Monthly Brief June 2018 – S&P 500 Index and the Information Technology Sector
Throughout June, the tone of market discussions continued to move from 2017’s optimism to one of apprehension on the back of global trade concerns. Globally, June provided modestly positive returns for US and UK equity investors, while broader European and Asian markets generally saw declines. While the actual impact of current trade-related actions has had minimal economic effects to date, the outstanding pledges of additional tariff increases have left investors concerned about where the breaking point may lie.
Reflecting this growing uncertainty was the pullback in the yield of the ten-year US Treasury Note. Beginning in late 2017 rates moved generally higher, topping out at 3.11% in mid-May, but have now retreated back below 2.90%. Interest rates typically react to expectations around economic strength and inflation and this modest pullback may very well reflect rising concerns that global trade disruptions are likely to slow global growth.
While this environment is certainly not ideal, it’s important to differentiate between the near-term effects (risks) to the global economy versus the impact on capital markets. To date, concerns primarily focus on slowing rates of economic growth due to trade disruption, but still growing and not yet to the point of contraction (i.e. not recessionary). However, within the capital markets, slowing growth calls into question future values, even if earnings continue to show positive growth, and can result in declining asset prices. It is this dynamic that has caused recent challenges in the global markets.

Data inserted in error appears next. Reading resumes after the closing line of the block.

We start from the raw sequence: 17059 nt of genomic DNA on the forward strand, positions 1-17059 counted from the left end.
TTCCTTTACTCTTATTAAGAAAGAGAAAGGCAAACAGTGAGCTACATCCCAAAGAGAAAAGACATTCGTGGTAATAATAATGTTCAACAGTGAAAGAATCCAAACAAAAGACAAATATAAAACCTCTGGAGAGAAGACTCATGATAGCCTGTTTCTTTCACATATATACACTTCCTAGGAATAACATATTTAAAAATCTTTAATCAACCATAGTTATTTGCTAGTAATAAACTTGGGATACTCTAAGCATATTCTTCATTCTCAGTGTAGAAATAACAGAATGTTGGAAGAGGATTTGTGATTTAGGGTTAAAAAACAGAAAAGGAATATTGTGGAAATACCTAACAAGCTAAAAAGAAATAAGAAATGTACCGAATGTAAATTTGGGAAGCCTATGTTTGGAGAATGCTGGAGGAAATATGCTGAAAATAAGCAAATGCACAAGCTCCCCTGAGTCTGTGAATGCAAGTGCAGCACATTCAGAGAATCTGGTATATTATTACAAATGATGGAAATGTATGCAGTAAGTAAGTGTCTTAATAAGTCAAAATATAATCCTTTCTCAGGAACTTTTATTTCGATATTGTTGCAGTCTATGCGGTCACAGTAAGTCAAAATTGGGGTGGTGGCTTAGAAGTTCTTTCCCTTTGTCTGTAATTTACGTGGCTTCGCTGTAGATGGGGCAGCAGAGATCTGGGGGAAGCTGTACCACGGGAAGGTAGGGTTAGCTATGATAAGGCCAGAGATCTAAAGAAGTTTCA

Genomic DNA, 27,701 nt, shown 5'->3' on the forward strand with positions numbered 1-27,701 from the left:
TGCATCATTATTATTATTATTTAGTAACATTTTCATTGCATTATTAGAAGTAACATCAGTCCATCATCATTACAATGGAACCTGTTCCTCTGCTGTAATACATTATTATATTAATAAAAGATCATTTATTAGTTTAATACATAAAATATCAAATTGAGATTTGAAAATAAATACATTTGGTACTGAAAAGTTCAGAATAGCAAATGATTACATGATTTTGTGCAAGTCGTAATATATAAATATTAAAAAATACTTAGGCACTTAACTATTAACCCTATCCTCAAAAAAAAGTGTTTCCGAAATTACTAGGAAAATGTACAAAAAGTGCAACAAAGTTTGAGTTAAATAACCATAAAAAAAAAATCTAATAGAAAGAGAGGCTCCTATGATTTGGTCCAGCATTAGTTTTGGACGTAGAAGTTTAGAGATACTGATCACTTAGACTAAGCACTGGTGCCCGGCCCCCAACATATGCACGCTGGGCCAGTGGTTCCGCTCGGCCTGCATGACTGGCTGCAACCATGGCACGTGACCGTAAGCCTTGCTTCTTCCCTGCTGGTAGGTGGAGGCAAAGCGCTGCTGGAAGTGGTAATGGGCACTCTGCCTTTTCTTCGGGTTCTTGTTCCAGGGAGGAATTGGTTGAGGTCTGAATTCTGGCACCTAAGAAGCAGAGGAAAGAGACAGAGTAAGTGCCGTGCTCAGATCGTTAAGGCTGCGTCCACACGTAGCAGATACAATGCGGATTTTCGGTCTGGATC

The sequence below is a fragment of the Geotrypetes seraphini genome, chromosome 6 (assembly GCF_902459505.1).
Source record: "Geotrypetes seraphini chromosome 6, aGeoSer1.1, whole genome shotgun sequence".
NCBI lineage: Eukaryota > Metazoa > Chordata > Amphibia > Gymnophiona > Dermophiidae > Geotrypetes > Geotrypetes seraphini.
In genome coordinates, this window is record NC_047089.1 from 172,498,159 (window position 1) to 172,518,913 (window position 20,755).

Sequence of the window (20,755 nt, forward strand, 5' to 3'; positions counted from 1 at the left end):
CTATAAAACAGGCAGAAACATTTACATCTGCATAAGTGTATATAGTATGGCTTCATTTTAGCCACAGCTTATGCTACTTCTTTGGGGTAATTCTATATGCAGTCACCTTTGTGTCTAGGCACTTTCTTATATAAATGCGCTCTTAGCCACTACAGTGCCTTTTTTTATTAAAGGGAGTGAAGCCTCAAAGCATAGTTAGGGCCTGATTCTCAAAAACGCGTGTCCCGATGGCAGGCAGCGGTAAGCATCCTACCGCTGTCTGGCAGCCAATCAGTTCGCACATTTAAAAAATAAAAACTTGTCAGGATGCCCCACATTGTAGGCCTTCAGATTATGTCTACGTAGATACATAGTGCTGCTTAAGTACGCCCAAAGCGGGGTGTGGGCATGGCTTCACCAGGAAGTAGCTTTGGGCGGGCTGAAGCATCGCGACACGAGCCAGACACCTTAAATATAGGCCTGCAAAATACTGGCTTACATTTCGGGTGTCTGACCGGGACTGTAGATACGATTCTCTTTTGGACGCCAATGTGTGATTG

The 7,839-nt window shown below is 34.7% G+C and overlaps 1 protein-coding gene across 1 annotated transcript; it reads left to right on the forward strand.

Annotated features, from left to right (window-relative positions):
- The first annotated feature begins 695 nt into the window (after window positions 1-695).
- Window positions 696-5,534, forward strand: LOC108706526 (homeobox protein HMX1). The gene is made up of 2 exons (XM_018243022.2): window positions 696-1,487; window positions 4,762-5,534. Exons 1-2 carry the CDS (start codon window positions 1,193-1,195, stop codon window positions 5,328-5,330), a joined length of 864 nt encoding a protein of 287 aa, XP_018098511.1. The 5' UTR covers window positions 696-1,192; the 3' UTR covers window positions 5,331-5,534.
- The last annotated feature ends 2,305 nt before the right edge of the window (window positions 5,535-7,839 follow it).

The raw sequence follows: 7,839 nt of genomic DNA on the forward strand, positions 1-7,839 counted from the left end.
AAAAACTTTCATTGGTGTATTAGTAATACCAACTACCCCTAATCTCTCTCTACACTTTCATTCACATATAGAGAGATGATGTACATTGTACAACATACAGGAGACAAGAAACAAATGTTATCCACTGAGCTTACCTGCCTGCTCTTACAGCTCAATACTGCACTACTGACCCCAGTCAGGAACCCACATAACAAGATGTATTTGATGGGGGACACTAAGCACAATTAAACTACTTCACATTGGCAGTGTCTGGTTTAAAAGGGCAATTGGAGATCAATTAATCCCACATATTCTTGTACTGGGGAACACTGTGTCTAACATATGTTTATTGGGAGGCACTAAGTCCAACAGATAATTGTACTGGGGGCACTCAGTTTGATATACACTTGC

CHART OF INTEREST – S&P 500 INDEX AND THE INFORMATION TECHNOLOGY SECTOR
The current makeup of the S&P 500 Index’s Information Technology sector includes many high-profile companies. Not only are these household names, they also represent significant contributors to today’s global economy. As of June 30, the sector represented over 25% of the index and four companies, Apple, Microsoft, Facebook and Alphabet (Google), accounted for nearly half of this. So it stands to reason that this sector’s health will have a large say in how the broader market performs.
While the sector has been the strongest contributor within the index year to date, June saw it lag the broader market. Given the sector’s prominence, could this be a sign of trouble? The accompanying chart looks at the trend of the sector relative to the broader index and plots the ratio of the two. Accordingly, a rising trend represents a period of leadership for the sector. Since late 2016, the sector has demonstrated this leadership, but not without a measure of volatility.
In this context, the prevailing trend looks to continue to be in place and the recent underperformance is not out of line with previously experienced volatility. This suggests that June’s experience is not out of the ordinary and not necessarily indicative of a breakdown in the sector’s leadership. But this is certainly an item to watch, as extended underperformance by the sector could be a sign of more difficult times for the equity markets in general.
James Ferrin, CFA
Chief Investment Officer
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